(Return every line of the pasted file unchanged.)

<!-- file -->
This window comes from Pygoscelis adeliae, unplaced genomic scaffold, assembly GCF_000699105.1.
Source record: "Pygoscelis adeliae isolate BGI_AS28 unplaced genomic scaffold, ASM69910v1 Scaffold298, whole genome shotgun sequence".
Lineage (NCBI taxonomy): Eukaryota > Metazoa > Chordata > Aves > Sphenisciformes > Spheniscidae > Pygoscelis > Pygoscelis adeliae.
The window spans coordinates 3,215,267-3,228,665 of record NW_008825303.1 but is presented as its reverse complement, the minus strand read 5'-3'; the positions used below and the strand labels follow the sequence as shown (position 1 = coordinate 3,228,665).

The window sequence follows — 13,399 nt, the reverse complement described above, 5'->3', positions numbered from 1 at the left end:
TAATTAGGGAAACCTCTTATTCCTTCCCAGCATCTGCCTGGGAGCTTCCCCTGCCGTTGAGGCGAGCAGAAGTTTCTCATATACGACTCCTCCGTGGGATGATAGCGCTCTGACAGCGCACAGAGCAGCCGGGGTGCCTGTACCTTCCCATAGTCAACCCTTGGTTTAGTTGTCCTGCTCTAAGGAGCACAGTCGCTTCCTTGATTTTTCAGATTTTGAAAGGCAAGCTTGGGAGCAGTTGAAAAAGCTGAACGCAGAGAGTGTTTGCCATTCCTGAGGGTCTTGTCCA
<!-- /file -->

This window comes from Pygoscelis adeliae, unplaced genomic scaffold, assembly GCF_000699105.1.
Source record: "Pygoscelis adeliae isolate BGI_AS28 unplaced genomic scaffold, ASM69910v1 Scaffold298, whole genome shotgun sequence".
Lineage (NCBI taxonomy): Eukaryota > Metazoa > Chordata > Aves > Sphenisciformes > Spheniscidae > Pygoscelis > Pygoscelis adeliae.
The window spans coordinates 3,215,267-3,228,665 of record NW_008825303.1 but is presented as its reverse complement, the minus strand read 5'-3'; the positions used below and the strand labels follow the sequence as shown (position 1 = coordinate 3,228,665).

The window sequence follows — 13,399 nt, the reverse complement described above, 5'->3', positions numbered from 1 at the left end:
TAATTAGGGAAACCTCTTATTCCTTCCCAGCATCTGCCTGGGAGCTTCCCCTGCCGTTGAGGCGAGCAGAAGTTTCTCATATACGACTCCTCCGTGGGATGATAGCGCTCTGACAGCGCACAGAGCAGCCGGGGTGCCTGTACCTTCCCATAGTCAACCCTTGGTTTAGTTGTCCTGCTCTAAGGAGCACAGTCGCTTCCTTGATTTTTCAGATTTTGAAAGGCAAGCTTGGGAGCAGTTGAAAAAGCTGAACGCAGAGAGTGTTTGCCATTCCTGAGGGTCTTGTCCA